I was recently on the phone talking with the program co-ordinator of a wet coast genealogy society about plans for a fall tour in her part of the country. It was an interesting situation. She had heard about my forthcoming tour in March in British Columbia and was interested in arranging for me to continue the tour into her corner of the world. We exchanged emails, all morning and after lunch she phoned me and
we sorted through a few ideas. It was a good experience for both of us and we decided to work towards a particular fall date. She was eager to explore ways for me to speak to other groups in that part of the country thus reducing travel costs. I like that in a program planner: determination to solve problems and challenges. It was a fortunate break. Not always do people call me first. I tend to get out and hustle to fill my calendar. In an article I found on SpeakerNet News on a survey of professional speakers/trainers suggested the following top five ways professional speakers find new clients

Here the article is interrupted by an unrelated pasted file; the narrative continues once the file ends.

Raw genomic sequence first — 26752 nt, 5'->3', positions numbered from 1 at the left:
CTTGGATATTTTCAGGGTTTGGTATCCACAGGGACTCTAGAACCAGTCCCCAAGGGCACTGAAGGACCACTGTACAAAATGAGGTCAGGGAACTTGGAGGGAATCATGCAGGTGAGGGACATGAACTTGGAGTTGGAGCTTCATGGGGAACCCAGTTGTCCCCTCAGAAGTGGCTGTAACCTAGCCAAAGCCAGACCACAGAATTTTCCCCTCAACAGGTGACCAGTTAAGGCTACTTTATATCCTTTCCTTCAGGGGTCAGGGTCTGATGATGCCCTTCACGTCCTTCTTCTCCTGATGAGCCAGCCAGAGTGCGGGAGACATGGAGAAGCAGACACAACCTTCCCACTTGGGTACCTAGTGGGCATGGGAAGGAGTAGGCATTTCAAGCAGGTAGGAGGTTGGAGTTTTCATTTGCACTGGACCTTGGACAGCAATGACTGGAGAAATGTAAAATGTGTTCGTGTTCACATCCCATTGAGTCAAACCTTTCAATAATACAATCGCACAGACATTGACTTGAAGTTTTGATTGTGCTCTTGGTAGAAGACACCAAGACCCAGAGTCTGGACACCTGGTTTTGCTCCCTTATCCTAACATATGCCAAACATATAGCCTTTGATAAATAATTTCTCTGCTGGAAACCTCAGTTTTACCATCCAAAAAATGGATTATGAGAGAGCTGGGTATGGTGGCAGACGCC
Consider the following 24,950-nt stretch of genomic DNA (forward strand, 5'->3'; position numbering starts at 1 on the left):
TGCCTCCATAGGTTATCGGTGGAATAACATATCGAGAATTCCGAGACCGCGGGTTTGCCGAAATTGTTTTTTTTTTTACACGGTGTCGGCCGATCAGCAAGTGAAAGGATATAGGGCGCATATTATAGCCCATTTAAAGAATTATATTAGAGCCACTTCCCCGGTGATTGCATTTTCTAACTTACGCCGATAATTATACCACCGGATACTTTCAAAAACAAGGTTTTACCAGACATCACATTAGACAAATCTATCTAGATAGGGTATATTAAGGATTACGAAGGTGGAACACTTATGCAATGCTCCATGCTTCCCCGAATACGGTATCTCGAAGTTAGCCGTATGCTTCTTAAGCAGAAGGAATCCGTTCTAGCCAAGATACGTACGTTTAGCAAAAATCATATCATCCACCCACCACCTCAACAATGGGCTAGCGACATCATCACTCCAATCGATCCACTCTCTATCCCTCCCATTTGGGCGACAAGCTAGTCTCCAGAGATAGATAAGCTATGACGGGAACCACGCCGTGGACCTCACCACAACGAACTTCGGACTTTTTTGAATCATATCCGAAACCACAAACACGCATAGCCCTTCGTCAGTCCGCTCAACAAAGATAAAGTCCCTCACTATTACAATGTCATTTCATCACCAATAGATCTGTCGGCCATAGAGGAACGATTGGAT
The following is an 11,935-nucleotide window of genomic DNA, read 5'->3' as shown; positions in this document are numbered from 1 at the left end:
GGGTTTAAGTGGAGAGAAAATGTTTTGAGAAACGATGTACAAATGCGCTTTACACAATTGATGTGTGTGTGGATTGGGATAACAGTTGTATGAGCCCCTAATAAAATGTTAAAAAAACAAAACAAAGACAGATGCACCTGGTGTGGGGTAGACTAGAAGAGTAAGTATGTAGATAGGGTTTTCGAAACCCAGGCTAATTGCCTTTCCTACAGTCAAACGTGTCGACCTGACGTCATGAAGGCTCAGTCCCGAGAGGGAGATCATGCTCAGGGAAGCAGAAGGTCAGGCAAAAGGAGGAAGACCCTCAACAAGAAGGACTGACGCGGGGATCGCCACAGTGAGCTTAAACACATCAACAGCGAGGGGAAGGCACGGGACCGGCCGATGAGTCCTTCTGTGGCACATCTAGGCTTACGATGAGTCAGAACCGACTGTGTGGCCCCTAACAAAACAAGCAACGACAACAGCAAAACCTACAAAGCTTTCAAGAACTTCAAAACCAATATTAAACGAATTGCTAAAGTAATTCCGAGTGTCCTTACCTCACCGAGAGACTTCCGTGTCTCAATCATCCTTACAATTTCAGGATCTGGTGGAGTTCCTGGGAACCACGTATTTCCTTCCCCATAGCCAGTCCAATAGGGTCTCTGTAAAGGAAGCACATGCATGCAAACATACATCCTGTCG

- References from existing clients
- References from other speakers
- References from friends
- Responses to a direct mail piece
- Responses to a call
Experiences like mine are more uncommon and ranked in nineth place tied with reponses to web site, and referal from audience member.
If you are a professional genealogist looking to grow your speaking business, what does this survey tell you about your approach?
I’d be delighted to hear from you about this posting.